How big is the role of fear in proper HIV testing and treatment among African men?

In the last couple of years, it has been one of the main tasks to make proper HIV testing and treatment available to all people living around the world, with a special focus on underserved areas, such as Africa. Luckily, there has been a lot of success in providing proper testing and treatment for almost all different STDs (sexually transmitted diseases), including HIV. Testing and treatment are usually free of charge to make it easier for people to get regular check-ups and maintain their good health.

But as it turns out, availability is not the biggest problem of them all, when it comes to STD and HIV testing and treatment. A study published in October 2019, has revealed that STD and especially HIV is often linked to shame and fear among men living in Cote d’Ivoire, Africa, which makes HIV a taboo, a topic that very few people are open to talk about. This results in a lack of action when it comes to getting proper check-ups and treating the condition so that a longer than expected life span can be possible for those infected with HIV.

The study revealed that 1 in 40 adult men are infected with HIV, with only one-quarter of them being aware of the disease that they have been carrying. And since HIV is such as stigmatized disease where these men live, it is harder for them to ask for help when they need it. These men have been worried about how HIV would impact their ability as a father, partner, and as a healthy individual who is able to provide for his family, maintaining a steady job, when they are unaware of the risks that are to come with leaving HIV untreated.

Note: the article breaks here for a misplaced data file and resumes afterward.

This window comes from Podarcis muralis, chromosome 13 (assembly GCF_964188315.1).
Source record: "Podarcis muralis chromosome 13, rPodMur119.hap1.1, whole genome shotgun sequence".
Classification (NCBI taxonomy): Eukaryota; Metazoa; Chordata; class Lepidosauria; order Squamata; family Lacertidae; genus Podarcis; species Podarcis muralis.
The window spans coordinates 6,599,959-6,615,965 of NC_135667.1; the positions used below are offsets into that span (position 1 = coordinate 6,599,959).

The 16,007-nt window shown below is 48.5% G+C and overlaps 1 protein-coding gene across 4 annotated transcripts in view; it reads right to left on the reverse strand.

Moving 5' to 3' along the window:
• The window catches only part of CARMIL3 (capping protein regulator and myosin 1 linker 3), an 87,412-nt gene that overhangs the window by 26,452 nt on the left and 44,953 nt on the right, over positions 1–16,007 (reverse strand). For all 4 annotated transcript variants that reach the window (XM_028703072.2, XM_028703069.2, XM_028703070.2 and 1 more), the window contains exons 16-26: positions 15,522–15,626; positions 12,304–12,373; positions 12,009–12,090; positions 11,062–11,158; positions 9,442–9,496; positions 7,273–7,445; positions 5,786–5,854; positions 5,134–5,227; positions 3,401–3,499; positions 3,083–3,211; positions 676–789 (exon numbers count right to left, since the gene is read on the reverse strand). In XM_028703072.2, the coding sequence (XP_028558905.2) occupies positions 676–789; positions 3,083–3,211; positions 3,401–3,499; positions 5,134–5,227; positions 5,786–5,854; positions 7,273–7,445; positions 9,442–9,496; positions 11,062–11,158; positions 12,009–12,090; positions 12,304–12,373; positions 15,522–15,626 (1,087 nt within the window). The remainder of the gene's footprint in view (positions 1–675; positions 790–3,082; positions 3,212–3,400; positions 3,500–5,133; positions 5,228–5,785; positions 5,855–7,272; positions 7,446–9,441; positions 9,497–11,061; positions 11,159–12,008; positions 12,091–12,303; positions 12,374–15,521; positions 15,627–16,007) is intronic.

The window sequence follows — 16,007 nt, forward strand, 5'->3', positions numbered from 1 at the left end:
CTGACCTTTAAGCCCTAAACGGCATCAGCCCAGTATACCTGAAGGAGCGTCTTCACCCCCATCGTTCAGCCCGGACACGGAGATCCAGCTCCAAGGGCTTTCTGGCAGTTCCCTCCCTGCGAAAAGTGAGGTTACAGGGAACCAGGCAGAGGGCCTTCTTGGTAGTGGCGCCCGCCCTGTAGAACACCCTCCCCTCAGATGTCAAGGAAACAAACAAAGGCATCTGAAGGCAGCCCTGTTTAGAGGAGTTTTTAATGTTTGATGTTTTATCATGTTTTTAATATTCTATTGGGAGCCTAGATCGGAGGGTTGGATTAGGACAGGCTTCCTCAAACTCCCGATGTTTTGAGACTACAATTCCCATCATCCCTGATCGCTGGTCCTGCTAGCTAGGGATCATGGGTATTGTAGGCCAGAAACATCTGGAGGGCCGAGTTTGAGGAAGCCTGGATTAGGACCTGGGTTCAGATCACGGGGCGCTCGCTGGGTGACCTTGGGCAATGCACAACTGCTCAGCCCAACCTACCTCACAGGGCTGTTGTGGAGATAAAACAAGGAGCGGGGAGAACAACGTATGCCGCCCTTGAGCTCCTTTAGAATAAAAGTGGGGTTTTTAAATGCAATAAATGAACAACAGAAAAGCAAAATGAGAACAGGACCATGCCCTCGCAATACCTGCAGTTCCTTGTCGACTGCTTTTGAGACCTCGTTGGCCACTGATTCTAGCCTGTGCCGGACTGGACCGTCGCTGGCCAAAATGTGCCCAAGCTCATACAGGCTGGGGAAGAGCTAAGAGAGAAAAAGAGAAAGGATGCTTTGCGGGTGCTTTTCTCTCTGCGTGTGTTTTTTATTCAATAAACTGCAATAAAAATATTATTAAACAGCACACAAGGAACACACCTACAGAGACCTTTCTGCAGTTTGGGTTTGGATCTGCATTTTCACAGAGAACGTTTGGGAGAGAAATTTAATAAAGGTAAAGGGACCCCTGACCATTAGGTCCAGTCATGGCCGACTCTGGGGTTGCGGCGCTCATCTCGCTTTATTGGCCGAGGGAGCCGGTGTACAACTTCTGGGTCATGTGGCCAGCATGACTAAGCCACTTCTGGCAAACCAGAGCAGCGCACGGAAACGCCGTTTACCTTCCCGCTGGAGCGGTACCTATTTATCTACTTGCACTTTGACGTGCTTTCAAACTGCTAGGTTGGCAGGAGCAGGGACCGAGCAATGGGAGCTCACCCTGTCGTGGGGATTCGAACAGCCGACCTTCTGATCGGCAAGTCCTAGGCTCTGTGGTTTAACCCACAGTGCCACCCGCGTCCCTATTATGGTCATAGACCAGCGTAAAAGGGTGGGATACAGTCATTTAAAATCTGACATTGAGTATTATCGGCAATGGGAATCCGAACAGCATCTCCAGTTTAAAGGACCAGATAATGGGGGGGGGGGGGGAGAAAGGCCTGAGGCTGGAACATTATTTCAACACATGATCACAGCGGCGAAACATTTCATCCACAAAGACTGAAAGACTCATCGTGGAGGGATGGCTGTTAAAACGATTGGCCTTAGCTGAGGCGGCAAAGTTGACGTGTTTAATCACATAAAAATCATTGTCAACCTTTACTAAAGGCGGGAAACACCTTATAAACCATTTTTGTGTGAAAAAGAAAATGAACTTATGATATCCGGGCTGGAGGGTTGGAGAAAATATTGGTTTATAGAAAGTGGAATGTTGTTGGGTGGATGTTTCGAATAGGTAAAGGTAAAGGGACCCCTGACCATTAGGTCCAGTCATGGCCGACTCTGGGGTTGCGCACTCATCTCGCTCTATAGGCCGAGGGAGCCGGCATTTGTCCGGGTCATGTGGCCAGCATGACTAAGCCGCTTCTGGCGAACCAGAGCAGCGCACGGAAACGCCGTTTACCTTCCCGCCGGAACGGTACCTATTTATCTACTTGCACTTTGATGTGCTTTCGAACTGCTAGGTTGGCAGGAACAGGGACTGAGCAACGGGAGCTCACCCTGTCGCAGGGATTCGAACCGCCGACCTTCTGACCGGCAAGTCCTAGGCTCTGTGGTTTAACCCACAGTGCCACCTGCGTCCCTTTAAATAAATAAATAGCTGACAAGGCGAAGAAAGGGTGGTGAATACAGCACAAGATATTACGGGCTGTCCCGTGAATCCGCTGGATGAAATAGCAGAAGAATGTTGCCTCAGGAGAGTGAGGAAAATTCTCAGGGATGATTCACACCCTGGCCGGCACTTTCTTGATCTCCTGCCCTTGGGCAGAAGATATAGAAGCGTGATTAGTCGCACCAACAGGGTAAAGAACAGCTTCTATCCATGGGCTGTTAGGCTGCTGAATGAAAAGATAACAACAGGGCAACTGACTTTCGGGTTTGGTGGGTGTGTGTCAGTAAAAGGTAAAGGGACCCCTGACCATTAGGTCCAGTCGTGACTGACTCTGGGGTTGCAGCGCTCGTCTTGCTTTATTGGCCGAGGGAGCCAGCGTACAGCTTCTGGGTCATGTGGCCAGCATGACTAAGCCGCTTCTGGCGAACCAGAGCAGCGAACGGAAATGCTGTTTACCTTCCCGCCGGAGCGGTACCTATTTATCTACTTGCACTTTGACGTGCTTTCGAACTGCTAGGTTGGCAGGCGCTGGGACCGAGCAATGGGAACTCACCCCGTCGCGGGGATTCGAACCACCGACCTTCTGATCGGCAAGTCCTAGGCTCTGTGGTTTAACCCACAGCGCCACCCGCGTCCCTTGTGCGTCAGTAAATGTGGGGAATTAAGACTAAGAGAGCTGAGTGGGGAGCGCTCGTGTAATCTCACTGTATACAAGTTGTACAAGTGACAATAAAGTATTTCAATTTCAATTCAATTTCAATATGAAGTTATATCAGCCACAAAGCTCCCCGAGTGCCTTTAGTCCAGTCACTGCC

Conclusion

With HIV still being a stigmatized disease in Africa, fewer and fewer African men are prepared to ask for help or a simple check-up, which results in a high number of HIV cases in Africa alone. Afraid of seeing a positive result and its impact that it can have on their lives, these men avoid getting tested and getting proper treatment afterward.

References

https://www.amfar.org/worldwide-aids-stats/

https://www.dosomething.org/us/facts/11-facts-about-hiv-africa#fnref1

https://journals.plos.org/plosone/article/authors?id=10.1371/journal.pone.0223414

The Benefits of Self-Testing for HIV and Other Common STDs

STD Home Testing Offers An Affordable Way To Reduce The Incidence Of STDs

Thinking how big of a role have shame and fear in the continuous rise of STDs prevalence, researchers have found a way to make testing for the common STDs a bit easier and comfortable. With the invention of self-testing kits for HIV and other common STDs such as gonorrhea, syphilis, and herpes, people are now free to test themselves at the privacy of their own homes. 

How does self-testing for HIV and other common STDs work?

Self-testing is a process that allows the individual to get tested and later interpret the results at the privacy of their own home or whatever safe and private place that they choose. Currently, there are various brands of self-testing kits; however, they are all offering a somewhat similar form of self-testing kits. 

These kits usually come with instructions and all of the needed material to collect the required sample, which is most often a blood sample or a mouth swab. Today, we have self-testing kits that can detect the presence of gonorrhea, syphilis, herpes, HIV, and other common STDs. While using a self-testing kit to detect gonorrhea or syphilis requires the sample to be sent out to a laboratory that the manufacturer is collaborating with, HIV self-testing kits usually provide somewhat of accurate results in a few minutes.